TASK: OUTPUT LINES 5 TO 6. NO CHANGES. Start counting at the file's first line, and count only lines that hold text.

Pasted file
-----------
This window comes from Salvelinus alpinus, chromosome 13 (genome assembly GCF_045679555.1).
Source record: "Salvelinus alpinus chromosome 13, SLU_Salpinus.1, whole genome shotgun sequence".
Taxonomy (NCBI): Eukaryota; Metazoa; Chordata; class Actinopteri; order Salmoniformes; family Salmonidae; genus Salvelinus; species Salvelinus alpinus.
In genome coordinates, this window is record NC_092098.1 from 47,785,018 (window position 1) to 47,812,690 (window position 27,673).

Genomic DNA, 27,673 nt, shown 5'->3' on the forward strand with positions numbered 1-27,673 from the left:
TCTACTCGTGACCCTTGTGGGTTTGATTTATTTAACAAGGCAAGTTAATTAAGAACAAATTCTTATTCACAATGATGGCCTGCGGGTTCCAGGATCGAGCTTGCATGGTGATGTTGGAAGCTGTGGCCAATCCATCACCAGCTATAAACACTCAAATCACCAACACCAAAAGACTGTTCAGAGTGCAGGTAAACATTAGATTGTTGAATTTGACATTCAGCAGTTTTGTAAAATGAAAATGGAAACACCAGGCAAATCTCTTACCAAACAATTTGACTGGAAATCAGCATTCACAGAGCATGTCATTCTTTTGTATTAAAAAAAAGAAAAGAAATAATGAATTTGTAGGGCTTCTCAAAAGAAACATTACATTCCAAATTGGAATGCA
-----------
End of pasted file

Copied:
Genomic DNA, 27,673 nt, shown 5'->3' on the forward strand with positions numbered 1-27,673 from the left:
TCTACTCGTGACCCTTGTGGGTTTGATTTATTTAACAAGGCAAGTTAATTAAGAACAAATTCTTATTCACAATGATGGCCTGCGGGTTCCAGGATCGAGCTTGCATGGTGATGTTGGAAGCTGTGGCCAATCCATCACCAGCTATAAACACTCAAATCACCAACACCAAAAGACTGTTCAGAGTGCAGGTAAACATTAGATTGTTGAATTTGACATTCAGCAGTTTTGTAAAATGAAAATGGAAACACCAGGCAAATCTCTTACCAAACAATTTGACTGGAAATCAGCATTCACAGAGCATGTCATTCTTTTGTATTAAAAAAAAGAAAAGAAATAATGAATTTGTAGGGCTTCTCAAAAGAAACATTACATTCCAAATTGGAATGCA